Genomic location of the PCR fragments derived from wild-type and chimeric structures. Illumina reads from each PCR fragment were obtained (see Materials and Methods). A fragment of the reference genome was cut in the corresponding chromosome (wild-type structure) or chromosomes (chimeric structures) PMGL was used to determine the coverage of the PCR sequence reads along the corresponding reference genome fragment (see Material and Methods). The reference genome fragment is shown as a line bordered by arrows. This fragment is divided into overlapping 25-nucleotide strings shifted by 1 nucleotide. This constitutes the ordered reference string dataset. The rest of the chromosome is shown as a broken line. Each sequence read from the PCR product is similarly divided. This constitutes the PCR read string dataset. Both datasets are merged, and a directed PMGL is generated to indicate the coverage of PCR read strings at each ordered position of the reference genome.
Fig. 4.
Fig. 4.
Origin of the PCR products generated by a wild-type structure involving a transposon. The data were derived from a PCR generated by forward and reverse primers located near but outside the repeated region in chromosome I (CHR I-I). The PCR (ID 2702; SI Appendix, Table S2) shows two products: (A) a large product and (B) a small product (SI Appendix, Fig. S1A). The products are schematized as rectangles. Green, regions upstream and downstream of the transposon (see Results) that correspond to unique sequences in the chromosome; black, regions corresponding to the transposon direct repeated regions or delta sequences; gray, the rest of the transposon or epsilon sequence; line bordered by two-headed arrows, fragment cut from the reference genome; red bars, limits of the large PCR product. The PMGL was generated from the ordered reference string dataset (scale in nucleotides at the top) and the PCR read string dataset from either the large product (PMGL 01_01) or the small product (ID PMGL 027_01) (see SI Appendix, Table S2); coverage of read strings is presented on the y-axis of the corresponding panel. The gray arrow indicates the zone of the transposon that did not attract read strings.
Fig. 5.
Fig. 5.
Origin of the PCR products generated by a chimeric structure involving transposon sequences. The PCR was primed with forward primers located in chromosome II and reverse primers located in chromosome XV. The PCR (ID 2401; see SI Appendix, Table S3) produced a large fragment (A) and a small fragment (B). The products are schematized as rectangles (A, a; B, a) and contain a unique region of chromosome II (orange): the transposon sequences (large fragment) or a fragment of the transposon sequences (small fragment; gray); and a unique region of chromosome XV (purple). Shown in A, b; A, c; B, b; and B, c are the PMGLs obtained using as reference a fragment of the indicated chromosome. Orange arrows, regions that did not attract read strings from chromosome II; purple arrows, regions that did not attract read strings from chromosome XV; gray arrows, regions of the transposon sequences that did not attract read strings from the small fragment. Other indications are as in Fig. 4.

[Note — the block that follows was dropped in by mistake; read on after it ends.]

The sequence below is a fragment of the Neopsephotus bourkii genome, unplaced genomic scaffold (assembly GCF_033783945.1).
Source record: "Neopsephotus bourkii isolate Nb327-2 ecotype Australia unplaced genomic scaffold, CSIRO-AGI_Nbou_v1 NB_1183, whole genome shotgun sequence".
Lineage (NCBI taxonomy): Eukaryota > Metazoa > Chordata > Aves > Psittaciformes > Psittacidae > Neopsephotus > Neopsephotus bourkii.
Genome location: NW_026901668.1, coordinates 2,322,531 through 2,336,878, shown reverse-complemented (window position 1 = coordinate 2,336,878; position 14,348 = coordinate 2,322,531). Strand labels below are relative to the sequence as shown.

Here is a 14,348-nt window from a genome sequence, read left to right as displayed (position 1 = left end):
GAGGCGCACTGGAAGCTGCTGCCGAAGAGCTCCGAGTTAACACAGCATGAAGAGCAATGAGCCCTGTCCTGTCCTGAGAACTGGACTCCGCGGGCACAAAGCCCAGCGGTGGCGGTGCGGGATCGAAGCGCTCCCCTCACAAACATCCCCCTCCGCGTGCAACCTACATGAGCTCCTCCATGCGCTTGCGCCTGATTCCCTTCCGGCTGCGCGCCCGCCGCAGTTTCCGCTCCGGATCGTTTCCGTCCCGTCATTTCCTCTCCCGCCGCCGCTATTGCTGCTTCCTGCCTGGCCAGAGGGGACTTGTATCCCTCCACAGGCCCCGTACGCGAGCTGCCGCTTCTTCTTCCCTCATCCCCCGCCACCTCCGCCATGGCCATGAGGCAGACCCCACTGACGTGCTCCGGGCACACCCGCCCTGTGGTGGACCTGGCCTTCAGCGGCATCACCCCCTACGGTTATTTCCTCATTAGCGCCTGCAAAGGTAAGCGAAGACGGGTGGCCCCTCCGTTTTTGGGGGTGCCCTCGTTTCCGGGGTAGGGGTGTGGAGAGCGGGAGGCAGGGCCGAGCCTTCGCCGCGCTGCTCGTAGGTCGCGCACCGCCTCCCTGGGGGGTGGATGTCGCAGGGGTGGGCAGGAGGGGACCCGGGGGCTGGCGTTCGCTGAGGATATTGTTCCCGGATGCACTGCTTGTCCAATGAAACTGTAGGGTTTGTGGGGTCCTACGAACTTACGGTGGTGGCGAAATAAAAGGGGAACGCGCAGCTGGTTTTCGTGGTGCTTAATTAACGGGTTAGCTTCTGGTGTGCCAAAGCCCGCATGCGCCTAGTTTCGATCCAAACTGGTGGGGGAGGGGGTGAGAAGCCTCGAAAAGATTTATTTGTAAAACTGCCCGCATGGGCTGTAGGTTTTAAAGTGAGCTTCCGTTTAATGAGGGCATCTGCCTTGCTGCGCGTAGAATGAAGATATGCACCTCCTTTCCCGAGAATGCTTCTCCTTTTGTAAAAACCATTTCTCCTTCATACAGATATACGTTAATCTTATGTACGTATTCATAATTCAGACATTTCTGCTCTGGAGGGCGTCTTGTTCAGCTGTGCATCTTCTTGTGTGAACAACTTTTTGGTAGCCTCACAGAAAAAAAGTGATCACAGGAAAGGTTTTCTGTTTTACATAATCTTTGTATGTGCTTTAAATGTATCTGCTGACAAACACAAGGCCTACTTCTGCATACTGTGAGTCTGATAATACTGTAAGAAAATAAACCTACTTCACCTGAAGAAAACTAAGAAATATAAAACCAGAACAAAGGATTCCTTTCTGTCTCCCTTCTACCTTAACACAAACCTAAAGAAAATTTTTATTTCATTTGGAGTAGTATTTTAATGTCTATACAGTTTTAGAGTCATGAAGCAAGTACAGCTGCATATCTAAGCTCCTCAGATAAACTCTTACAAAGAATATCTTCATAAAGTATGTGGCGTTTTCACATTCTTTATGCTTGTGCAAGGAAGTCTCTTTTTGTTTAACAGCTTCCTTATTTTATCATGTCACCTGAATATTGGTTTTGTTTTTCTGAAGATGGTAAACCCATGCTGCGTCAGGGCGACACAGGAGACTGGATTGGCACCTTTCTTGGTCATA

Fig. 6.
Fig. 6.
Estimation of the proportion of chimeric structures relative to wild-type structures. DNA was serially diluted by a factor of 2. Each dilution was used to generate a PCR from either a wild-type structure (here CHR VII, ID PCR 2710; see SI Appendix, Table S2) or a chimeric structure (here CHR I-CHR VII, ID PCR 2382; see SI Appendix, Table S3). Agarose gel electrophoresis was used to detect the corresponding PCR products. (A) wild-type structure; (B) chimeric structure. The first and last lanes of the gels show a reference ladder, with the corresponding sizes in kb shown in the y-axis of each gel. The comparison of the maximal dilution at which chimeric structures are observed with the maximal dilution at which wild-type structures are observed is an indication of the relative number of chimeric structures present in the population. In this case, there are about 23 chimeric structures per ∼217 wild-type structures.
Fig. 7.
Fig. 7.
Identification and estimation of the relative proportion of interchromosomal rearrangements from colonies derived from single cells. The culture of strain S. cerevisiae S288C was plated at high dilution to obtain separated cells. Cells were grown to generate single colonies. DNA was extracted from the culture and from each of four colonies. The proportion of different chimeric structures relative to wild-type structures was estimated as in Fig. 6. Bars indicate the relative number of chimeric structures (y-axis). Black, culture; yellow, colony 1; green, colony2; orange, colony 3; blue, colony 4. Each chimeric structure is indicated at the bottom: the first chromosome is that containing the forward primers; the second chromosome is that containing the reverse primers.